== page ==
Lists

The Sunday Currently no. 2

Reading

I finished reading Citizen by Claudia Rankine, and I still have chills from the time I spent with this book. Perhaps most astonishing to me (though I will say that the essay on Serena Williams as black body truly shook me to my core)—among the many parts of this book, with its various forms and genres, a text of total multiplicity—is the idea that Citizen was written as a lesson. I think it becomes one in part because language is so accessible, as it speaks of racial discrimination in the white imagination with such transparency—horrifying instances of racism that the poet recalls, as Wordsworth said, “in tranquility.” In many ways, because language is laid out quite clearly on the page, you’re the reader held at point-blank: what will you make of this information, the necessary revelations that “expose what is really there,” as Marjorie Perloff praises at the back of the book: “a racism so guarded and carefully masked”?

Rankine writes, “[H]ow you feel is how you feel even if what you perceived isn’t tied to what is … / What is?” It’s a lesson that doesn’t know the answers, or perhaps it does yet it cannot fathom our questions about what we’ve been referring to all this time. And I’ll never forget how language held me here: “[O]f course, you want the days to add up to something more than you came in out of the sun and drank the potable water of your developed world—” when I wanted to understand how it’d end. Rankine devised a lesson that doesn’t transact, it only stands there, demanding you to take up and carry the weight which is both historical (the “historical self”) and personal (the “self self”)—there is no alternative route, after all. She said so in the very beginning. “Yes, and though watching tennis isn’t a cure for feeling, it is a clean displacement of effort, will, and disappointment.” Citizen is unforgettable.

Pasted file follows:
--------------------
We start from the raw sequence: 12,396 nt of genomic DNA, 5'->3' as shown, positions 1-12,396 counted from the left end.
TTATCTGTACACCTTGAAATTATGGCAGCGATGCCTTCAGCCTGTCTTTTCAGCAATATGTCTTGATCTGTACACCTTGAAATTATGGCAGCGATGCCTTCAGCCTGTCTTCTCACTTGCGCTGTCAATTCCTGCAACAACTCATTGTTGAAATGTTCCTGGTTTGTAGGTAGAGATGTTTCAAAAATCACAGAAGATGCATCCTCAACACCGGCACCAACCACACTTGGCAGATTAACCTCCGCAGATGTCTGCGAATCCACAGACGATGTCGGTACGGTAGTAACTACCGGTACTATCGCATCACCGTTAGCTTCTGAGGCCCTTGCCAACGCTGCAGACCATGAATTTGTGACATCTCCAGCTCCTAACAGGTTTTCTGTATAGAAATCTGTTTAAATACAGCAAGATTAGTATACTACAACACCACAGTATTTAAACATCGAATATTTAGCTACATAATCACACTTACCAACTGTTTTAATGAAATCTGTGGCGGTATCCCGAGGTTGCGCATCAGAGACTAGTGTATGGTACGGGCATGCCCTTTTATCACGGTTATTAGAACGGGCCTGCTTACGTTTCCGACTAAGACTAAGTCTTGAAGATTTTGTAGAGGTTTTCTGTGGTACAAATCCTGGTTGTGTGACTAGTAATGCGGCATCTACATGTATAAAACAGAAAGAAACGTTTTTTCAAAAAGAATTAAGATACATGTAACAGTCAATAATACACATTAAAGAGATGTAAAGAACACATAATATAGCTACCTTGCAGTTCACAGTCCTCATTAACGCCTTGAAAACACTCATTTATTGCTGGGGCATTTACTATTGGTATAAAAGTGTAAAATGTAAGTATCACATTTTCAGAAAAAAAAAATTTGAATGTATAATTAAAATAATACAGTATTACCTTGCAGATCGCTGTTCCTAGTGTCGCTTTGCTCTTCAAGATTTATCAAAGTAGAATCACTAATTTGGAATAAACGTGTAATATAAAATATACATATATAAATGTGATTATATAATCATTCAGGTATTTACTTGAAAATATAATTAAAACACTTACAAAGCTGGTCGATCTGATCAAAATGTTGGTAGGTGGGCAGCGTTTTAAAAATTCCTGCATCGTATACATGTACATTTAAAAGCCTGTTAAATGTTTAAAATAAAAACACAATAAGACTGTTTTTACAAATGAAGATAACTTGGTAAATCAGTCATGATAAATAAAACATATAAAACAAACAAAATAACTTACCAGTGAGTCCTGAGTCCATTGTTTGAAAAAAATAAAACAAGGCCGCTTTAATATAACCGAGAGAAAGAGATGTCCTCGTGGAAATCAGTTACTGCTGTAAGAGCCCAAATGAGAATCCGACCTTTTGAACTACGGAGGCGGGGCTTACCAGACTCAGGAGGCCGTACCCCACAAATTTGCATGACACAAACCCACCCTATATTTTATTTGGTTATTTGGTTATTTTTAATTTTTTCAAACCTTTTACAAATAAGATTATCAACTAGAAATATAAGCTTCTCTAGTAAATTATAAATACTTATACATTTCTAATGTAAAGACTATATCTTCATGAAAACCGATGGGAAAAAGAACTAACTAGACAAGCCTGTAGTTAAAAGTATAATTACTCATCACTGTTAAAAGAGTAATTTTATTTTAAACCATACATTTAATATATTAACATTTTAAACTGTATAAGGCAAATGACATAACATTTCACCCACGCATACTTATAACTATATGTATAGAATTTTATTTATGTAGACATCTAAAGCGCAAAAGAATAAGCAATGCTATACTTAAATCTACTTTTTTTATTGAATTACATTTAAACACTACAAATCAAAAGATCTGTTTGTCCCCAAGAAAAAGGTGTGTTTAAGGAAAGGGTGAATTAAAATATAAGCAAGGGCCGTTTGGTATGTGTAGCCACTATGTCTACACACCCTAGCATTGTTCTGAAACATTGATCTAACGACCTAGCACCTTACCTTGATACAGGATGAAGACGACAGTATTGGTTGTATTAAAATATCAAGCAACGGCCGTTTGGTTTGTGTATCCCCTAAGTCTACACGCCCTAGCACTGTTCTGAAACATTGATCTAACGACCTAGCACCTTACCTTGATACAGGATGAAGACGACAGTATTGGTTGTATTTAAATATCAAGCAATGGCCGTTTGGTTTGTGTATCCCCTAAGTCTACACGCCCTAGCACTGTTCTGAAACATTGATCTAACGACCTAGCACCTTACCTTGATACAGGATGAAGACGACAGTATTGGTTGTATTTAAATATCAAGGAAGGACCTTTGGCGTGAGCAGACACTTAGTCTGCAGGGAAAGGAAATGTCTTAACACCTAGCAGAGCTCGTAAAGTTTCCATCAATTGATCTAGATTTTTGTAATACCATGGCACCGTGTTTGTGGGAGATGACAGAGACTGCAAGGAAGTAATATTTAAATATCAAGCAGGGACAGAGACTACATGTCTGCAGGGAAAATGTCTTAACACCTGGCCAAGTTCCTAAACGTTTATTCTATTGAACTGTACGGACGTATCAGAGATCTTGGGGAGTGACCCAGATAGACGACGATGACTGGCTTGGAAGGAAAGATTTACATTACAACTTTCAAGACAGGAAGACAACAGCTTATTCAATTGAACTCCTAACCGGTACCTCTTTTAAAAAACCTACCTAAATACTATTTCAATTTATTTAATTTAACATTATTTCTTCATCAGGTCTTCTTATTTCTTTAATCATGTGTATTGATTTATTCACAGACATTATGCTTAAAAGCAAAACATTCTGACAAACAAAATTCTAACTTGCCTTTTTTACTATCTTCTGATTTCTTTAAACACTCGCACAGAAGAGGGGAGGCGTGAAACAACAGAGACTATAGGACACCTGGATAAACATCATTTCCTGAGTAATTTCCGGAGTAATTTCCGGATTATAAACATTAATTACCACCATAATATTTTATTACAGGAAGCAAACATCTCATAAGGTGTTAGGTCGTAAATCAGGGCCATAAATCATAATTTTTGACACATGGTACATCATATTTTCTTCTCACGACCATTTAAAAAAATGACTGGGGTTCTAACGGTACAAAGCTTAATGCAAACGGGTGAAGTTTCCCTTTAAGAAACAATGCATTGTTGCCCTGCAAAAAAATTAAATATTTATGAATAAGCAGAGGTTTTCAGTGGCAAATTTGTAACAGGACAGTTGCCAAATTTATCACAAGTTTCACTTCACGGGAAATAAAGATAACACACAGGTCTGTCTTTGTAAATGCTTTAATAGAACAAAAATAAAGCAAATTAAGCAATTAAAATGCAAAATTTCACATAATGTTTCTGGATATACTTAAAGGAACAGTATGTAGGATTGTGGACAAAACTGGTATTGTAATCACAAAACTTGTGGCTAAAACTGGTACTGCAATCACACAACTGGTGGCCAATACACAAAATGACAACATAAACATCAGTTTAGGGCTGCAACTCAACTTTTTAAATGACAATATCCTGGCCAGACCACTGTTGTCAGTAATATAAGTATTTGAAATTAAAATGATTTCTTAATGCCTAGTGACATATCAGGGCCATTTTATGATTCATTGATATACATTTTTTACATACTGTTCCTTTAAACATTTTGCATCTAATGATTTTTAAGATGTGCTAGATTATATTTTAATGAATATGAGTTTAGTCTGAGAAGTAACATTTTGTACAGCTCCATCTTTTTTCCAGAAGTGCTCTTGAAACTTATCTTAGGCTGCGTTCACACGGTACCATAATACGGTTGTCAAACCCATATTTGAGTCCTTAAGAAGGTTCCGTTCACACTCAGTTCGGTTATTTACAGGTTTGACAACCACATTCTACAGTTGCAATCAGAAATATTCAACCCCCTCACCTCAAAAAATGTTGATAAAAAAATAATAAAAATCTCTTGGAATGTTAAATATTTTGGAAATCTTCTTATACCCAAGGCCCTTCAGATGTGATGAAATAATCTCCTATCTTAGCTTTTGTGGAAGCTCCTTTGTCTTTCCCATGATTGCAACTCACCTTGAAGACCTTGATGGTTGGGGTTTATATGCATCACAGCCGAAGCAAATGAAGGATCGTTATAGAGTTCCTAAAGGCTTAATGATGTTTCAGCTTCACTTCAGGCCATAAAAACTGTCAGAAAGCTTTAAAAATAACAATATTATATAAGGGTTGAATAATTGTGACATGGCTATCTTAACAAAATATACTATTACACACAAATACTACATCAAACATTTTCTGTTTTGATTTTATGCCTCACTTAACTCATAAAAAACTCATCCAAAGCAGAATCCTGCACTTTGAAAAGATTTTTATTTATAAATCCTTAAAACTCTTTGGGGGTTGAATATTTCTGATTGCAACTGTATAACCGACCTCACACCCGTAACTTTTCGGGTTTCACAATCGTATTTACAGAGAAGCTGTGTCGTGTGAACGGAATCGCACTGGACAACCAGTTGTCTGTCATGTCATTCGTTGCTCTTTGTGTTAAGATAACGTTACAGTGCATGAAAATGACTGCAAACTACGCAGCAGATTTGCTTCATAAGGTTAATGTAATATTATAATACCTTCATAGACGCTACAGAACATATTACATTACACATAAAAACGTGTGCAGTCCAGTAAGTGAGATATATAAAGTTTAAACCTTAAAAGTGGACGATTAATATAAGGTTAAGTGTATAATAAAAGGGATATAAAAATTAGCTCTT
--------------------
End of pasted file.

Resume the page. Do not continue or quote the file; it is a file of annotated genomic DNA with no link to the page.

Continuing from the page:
Writing, Thinking

I have gone back to writing, but how long will it take to finish anything again? (Will I finish anything ever again?) I just started on The Hour of the Star by Clarice Lispector. Perhaps an answer is somewhere here: “—to all those who reached the most alarmingly unsuspected regions within me, all those prophets of the present and who have foretold me to myself until in that instant I exploded into: I. This I that is all of you since I can’t stand being just me … I meditate wordlessly and upon the nothing. What trips up my life is writing. [emphasis added] And—and don’t forget that the structure of the atom cannot be seen but is nonetheless known. I know about lots of things I’ve never seen. And so do you. You can’t show proof of the truest thing of all, all you can do is believe. Weep and believe.”

Wishing, Hoping

My eldest brother is off to London this week, I’m hoping it’ll be my next travel destination, too.

Wanting, Needing

Better recognition, more opportunities.

Smelling

The body wash I’m currently using smells way too much like peach.

Wearing

Something that falls between a cardigan and blanket.

Loving

The cappuccino in Craft—the stronger, more concentrated one—still tastes as good as when I had it almost everyday.

Feeling

Still trying to figure things out. Still trying to be more forgiving of myself that I don’t know how.

Clicking

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